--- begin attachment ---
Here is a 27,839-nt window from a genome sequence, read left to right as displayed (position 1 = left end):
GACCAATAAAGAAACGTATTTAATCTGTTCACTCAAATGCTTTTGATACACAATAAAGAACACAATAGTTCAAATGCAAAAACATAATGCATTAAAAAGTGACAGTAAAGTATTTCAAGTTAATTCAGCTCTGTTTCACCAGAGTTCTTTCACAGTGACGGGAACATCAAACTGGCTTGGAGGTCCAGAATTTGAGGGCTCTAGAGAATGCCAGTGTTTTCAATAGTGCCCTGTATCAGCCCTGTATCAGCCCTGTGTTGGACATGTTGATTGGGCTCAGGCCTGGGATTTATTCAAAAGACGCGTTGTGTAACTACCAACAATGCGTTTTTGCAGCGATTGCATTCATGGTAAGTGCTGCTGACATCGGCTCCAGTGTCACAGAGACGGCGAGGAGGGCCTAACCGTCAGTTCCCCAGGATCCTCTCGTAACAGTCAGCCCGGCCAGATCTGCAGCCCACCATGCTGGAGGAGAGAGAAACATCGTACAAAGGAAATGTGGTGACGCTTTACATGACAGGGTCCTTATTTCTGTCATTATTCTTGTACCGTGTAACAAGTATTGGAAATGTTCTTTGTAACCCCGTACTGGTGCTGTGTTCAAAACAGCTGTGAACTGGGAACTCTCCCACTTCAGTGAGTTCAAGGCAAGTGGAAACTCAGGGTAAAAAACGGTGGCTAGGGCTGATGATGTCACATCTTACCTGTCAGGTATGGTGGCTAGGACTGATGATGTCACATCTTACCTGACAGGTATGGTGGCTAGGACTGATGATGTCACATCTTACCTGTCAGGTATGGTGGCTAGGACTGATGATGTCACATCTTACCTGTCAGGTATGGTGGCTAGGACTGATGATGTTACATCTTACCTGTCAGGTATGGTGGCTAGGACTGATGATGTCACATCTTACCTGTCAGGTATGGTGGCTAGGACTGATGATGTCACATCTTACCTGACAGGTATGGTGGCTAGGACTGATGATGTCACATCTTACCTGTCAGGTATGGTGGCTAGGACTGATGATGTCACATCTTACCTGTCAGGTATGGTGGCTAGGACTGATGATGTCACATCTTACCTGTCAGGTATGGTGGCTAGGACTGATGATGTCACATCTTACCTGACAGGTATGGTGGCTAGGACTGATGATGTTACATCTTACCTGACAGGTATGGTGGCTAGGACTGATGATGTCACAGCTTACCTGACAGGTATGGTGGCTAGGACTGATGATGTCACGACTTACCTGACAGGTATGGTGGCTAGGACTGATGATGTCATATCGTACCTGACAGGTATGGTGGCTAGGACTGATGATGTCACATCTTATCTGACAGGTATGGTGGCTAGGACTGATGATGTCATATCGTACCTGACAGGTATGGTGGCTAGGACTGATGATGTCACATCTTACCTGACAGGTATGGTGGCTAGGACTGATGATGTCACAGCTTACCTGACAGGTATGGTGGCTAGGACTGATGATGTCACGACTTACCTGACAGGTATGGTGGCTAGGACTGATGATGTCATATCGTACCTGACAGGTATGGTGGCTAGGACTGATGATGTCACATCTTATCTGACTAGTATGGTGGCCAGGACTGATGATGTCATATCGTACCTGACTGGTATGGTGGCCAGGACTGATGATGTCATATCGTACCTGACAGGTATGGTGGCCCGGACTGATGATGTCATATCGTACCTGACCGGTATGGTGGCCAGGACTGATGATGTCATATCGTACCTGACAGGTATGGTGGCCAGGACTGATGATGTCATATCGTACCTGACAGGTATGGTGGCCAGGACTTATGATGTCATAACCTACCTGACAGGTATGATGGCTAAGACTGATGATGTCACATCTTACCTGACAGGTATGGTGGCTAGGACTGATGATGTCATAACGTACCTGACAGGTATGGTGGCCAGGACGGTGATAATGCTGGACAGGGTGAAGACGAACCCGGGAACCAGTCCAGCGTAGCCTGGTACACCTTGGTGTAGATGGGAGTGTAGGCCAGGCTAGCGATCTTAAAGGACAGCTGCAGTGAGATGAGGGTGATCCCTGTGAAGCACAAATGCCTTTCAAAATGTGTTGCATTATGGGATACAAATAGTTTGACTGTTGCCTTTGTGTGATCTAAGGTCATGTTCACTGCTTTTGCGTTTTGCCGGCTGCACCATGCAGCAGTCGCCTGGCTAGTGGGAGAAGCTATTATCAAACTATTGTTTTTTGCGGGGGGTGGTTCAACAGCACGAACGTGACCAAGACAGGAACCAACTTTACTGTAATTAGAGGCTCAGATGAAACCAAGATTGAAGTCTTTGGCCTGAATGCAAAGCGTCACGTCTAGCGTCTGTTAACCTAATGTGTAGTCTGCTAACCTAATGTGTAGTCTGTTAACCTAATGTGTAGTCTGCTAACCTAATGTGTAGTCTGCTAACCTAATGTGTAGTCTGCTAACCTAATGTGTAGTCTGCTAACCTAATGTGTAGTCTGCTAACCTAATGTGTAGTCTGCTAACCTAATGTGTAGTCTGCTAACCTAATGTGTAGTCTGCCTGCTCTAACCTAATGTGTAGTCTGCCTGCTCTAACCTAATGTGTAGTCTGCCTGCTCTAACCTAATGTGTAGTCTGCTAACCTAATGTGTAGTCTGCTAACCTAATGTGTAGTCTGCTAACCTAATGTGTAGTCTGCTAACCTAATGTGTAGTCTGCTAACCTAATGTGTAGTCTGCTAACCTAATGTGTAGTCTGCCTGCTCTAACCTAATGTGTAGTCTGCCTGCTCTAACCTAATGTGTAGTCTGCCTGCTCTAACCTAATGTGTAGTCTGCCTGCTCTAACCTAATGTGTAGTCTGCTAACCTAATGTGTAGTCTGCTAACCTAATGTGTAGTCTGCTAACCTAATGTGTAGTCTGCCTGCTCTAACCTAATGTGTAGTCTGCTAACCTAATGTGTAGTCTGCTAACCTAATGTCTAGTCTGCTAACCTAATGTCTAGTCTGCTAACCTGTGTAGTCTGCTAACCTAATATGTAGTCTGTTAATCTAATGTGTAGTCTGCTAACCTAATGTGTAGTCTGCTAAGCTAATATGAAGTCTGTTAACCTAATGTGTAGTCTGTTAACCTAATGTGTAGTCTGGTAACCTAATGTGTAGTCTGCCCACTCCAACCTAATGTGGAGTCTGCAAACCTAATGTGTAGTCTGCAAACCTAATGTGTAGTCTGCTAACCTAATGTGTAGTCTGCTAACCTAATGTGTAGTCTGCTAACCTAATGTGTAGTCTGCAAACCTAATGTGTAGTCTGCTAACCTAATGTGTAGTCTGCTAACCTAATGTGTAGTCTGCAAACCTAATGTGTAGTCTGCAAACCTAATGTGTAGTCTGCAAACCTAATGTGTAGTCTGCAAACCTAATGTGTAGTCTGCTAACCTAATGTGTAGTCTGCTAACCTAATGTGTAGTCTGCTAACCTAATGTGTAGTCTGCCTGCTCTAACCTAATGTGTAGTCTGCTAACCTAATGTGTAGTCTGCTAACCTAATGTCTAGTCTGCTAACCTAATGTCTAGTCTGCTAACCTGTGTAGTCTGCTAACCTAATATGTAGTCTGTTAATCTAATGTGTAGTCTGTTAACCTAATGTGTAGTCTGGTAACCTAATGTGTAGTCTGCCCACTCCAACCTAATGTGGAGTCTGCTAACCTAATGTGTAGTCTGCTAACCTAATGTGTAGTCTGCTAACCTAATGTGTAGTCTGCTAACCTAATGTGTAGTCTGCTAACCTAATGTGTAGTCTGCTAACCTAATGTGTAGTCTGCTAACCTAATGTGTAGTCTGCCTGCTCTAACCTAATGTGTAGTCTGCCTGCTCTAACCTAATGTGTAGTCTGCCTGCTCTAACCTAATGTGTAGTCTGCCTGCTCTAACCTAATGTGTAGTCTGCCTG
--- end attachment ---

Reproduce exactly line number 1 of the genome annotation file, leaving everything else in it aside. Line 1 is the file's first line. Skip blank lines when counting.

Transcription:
Here is a 27,839-nt window from a genome sequence, read left to right as displayed (position 1 = left end):